How to Organize Your Email in 5 Easy Steps

Are you a person who doesn’t mind hundreds (or thousands) of unread emails in your inbox? Do you prefer to keep your inbox pristine? If you prefer it pristine, do you ever find it hard to keep that way? Me too. Do you know how to organize your email? 

I deleted over 4,000 emails last week. 4,818 to be exact.

I know, you’re shocked. I was also. I’m a fairly organized person, and am generally someone fairly on top of my email organization.

But…it had been a number of months since I had done a thorough email inbox cleanup of my email. It had also been a few years since I revisited the process I used to read, store and organize my email inboxes.

In all reality, I wasn’t that disorganized. I had just let a few things slide and needed to revisit them.

And the best part? The deep cleaning and re-organization was done in 30 second to 30 minute increments over a few days. This doesn’t have to be a big project! It took about 3 hours total, 

Ready to experience that same success yourself? Read on…

How to Organize Your Email in 5 Easy Steps

How to Organize Your Email in 5 Easy Steps

1. Consolidate email addresses

At one point recently, I was maintaining five separate email inboxes. This was too many. I set the lesser-used email addresses to forward to my two primary email addresses. I now maintain one business inbox and one personal inbox. Gmail has a handy feature that lets you reply from each of the actual addresses, so the email receiver still sees my response as coming from each of the five email addresses.

Action Step: Review your email addresses. If possible, consolidate.   

2. Set up and review email folders

Within each email inbox, I have a number of folders to set up to file emails. This can range from very simple to complex, and is one area that I tend to update every year or two, as life and business circumstances change. This round, I simplified many of the folders, and removed several.

In one example, I had a folder for Recipes that I hadn’t looked at or added anything to in at least three years. I currently save all my digital recipes to Pinterest, in Evernote and/or in Plan to Eat. I didn’t even remember that I had a Recipe folder, and I certainly don’t look for recipes there. I reviewed this folder and deleted recipes I was no longer interested in making, or knew I already had saved elsewhere. I then saved the rest to Plan to Eat, Pinterest or Evernote, and deleted the folder once it was empty.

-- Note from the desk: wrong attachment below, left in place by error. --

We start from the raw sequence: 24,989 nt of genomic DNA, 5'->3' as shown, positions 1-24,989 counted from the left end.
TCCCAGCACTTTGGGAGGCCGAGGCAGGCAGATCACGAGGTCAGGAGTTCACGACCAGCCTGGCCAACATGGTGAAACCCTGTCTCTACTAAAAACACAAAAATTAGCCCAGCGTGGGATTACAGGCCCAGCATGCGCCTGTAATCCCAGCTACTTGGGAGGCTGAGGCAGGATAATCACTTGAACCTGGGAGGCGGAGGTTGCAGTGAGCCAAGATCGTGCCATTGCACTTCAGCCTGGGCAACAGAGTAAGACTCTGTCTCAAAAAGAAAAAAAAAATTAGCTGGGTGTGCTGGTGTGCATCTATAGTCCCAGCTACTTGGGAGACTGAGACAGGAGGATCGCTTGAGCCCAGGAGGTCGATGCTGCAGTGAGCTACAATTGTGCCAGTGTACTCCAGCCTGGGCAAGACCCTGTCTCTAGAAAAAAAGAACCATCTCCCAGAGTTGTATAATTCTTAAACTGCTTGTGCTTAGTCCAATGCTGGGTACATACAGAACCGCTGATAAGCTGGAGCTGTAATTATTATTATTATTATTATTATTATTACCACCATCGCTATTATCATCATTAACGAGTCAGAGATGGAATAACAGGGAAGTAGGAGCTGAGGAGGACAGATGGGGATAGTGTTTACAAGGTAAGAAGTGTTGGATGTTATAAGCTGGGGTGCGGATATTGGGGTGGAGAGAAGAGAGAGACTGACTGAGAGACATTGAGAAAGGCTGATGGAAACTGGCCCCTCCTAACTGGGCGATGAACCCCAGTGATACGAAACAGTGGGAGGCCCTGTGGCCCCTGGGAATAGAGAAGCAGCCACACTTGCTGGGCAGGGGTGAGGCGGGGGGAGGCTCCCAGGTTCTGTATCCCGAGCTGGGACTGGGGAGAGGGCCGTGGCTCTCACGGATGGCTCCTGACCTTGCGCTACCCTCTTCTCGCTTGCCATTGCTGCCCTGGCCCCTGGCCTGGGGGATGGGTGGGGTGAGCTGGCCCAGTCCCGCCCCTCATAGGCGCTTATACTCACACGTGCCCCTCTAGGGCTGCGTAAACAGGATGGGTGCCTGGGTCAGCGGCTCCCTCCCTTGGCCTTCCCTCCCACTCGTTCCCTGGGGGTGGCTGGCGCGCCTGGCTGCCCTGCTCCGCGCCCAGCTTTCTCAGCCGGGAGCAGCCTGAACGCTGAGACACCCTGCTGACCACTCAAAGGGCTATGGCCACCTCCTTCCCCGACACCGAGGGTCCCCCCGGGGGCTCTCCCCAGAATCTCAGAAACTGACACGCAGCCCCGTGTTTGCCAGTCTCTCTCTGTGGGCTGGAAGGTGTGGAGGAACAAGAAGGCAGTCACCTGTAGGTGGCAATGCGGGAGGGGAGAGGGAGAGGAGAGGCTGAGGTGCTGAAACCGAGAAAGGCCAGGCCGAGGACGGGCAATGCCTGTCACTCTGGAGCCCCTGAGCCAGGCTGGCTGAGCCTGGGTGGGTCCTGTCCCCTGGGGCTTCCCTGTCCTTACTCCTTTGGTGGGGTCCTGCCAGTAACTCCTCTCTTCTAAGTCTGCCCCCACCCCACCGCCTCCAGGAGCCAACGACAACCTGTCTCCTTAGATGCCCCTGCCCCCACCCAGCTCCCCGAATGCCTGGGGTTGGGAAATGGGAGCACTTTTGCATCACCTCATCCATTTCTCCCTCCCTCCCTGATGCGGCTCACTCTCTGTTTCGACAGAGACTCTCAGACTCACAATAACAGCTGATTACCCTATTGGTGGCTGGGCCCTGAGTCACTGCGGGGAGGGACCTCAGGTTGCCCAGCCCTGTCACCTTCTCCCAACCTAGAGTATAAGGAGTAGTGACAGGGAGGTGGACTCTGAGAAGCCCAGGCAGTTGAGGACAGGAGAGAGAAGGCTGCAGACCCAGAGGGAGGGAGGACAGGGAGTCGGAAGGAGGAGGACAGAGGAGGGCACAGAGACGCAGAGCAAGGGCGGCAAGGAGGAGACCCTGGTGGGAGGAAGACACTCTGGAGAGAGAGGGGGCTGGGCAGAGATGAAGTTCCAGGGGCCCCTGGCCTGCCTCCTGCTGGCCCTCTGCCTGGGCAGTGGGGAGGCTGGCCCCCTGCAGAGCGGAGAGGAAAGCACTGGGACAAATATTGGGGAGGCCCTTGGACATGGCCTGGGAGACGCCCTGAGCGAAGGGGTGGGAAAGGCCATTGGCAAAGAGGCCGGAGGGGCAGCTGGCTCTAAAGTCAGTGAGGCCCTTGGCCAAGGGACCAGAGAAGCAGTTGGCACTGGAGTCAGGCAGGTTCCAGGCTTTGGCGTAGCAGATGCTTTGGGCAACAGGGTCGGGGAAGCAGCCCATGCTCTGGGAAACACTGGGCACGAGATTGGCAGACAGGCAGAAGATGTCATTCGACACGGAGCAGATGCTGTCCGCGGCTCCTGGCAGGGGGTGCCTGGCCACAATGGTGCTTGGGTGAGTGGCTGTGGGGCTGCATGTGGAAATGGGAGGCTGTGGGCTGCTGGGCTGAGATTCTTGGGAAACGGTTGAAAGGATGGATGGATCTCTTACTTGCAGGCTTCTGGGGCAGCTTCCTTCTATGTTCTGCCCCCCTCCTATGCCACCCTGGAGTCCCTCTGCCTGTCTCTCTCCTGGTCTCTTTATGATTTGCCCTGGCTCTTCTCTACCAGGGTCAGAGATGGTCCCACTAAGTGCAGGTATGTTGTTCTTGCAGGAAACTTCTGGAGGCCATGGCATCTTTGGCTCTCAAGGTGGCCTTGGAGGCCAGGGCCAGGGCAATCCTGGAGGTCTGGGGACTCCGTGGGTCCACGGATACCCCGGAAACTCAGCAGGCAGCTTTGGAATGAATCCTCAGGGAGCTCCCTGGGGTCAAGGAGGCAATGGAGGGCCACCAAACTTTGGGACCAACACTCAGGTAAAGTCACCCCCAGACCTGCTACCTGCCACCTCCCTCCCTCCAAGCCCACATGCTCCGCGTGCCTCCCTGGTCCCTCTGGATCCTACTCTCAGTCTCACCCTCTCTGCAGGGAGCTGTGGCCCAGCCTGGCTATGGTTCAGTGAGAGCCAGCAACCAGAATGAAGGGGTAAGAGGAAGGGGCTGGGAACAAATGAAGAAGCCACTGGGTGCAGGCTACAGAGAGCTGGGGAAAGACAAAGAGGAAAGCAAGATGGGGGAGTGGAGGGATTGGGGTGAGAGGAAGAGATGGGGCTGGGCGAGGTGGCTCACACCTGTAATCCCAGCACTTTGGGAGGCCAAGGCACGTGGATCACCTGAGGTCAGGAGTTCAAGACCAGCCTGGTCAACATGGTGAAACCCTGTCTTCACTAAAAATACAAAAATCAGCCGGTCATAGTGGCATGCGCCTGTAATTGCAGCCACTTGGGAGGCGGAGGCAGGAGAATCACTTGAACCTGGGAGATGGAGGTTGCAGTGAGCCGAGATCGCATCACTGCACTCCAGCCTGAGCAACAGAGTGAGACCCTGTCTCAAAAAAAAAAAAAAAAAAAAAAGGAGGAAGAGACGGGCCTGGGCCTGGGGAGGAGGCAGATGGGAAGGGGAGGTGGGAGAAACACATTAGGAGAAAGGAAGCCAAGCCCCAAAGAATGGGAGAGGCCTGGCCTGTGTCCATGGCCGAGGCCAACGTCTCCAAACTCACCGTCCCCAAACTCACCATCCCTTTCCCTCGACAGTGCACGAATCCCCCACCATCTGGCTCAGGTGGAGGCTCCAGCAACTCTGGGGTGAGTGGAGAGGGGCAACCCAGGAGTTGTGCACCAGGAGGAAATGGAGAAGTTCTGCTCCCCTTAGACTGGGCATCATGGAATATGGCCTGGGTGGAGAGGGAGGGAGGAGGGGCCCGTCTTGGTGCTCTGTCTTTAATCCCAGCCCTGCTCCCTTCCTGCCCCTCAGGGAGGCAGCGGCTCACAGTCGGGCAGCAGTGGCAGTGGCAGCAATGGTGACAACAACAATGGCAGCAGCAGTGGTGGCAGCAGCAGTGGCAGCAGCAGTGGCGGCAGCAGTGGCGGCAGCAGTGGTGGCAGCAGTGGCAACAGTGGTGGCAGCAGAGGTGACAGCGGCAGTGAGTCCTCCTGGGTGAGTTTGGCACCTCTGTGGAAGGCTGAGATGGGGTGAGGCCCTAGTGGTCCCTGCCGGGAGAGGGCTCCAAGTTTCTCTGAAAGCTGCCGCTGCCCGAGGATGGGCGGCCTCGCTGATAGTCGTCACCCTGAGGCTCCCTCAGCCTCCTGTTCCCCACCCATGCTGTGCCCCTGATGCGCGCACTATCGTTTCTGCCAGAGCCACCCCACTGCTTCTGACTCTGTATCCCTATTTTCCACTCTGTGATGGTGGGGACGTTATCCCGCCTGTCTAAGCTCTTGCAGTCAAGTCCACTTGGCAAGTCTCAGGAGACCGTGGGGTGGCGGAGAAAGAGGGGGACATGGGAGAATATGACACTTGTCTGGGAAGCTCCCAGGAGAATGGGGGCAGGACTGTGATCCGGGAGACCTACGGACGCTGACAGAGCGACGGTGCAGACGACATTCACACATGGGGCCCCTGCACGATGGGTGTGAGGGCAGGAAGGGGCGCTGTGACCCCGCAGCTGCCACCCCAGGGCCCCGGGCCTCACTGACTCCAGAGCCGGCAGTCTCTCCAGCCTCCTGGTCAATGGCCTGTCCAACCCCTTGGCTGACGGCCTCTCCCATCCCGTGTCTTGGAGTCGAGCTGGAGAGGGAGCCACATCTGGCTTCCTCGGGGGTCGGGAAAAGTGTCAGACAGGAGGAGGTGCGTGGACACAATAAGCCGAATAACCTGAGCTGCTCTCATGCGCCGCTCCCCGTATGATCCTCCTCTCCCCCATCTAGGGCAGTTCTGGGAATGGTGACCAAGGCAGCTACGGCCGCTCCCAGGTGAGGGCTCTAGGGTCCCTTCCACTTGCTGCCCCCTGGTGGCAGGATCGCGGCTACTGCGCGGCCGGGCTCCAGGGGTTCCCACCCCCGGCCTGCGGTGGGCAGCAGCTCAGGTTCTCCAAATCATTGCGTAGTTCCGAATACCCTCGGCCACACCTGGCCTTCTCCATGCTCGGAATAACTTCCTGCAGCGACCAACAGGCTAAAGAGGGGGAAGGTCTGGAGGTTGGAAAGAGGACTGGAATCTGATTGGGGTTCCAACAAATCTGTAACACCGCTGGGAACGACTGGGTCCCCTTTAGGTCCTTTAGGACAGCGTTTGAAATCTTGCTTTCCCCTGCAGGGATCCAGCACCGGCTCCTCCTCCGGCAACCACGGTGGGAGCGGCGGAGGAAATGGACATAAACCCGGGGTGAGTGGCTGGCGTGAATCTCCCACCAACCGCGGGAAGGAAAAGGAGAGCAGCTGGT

Action Step: Review your current folder structure. Create, edit and delete folders as needed. File emails based on your streamlined organizing system. 

Note: This was a perfect task to do in the limited 1-2 minute pockets of time throughout the day. If I was already near the computer, I quickly went to that folder, saved one or more recipes, deleted and went on. What could have been tedious in one long session went quickly and utilized time that would have otherwise been unproductive.

3. Use Gmail filters liberally and strategically

Almost all of my emails except personal emails are set to skip my inbox and automatically filter into Gmail folders. I had ended up with too many emails that should have been filtered landing in my inbox. I spent some time adding a number of filters, and now only have a few stragglers to deal with.

Action Step: Add filters to keep non-critical emails out of your inbox. 

4. Unsubscribe liberally

I use, which is a fantastic free service. But I also found that it gave me a false sense of control. I also realized that I very rarely actually opened the daily email digest – which means that all those newsletters and mailing lists that I thought were important enough to roll up, I didn’t think were actually important enough to read.I unsubscribed to a lot more newsletters, and took most other newsletters out of so that they would get the attention they deserve.

Action Step: Unsubscribe from email lists you no longer need or use – liberally!

5. Delete archived email

This was the most satisfying step for me, but also the one I recognize as the least important. If you’re skipping any step, I would skip this one. As I was re-doing a number of my filters, I realized I had emails back as far as 2006 that there was no good reason to hang onto anymore – even if I did technically have the space in the inbox.

Now, a few thousand of those emails were in folders that really didn’t matter if they stayed or went. Gmail also has enough storage space that I could have left them for years and never run into issues. But I gained the same huge sense of satisfaction from knowing that I don’t have Nordstrom Rack sales emails from 2008 hiding in a folder as I do from cleaning out the storage shed of never-used items that are hidden from regular view. Yes, it may be a bit of an overachiever, but I’m okay with that.

Action Step: Delete old emails and free up inbox space!

Learning how to organize your email is easy. But, despite what Marie Kondo says, email organization not a one time thing (kind of like the endless junk mail stack on my calendar). To avoid this becoming a major project, make a note on your calendar to do a quick 15-minute run through this process once a month or once a quarter. 

What is your biggest obstacle to email control? What other tips do you have for staying on top of the email mess? 

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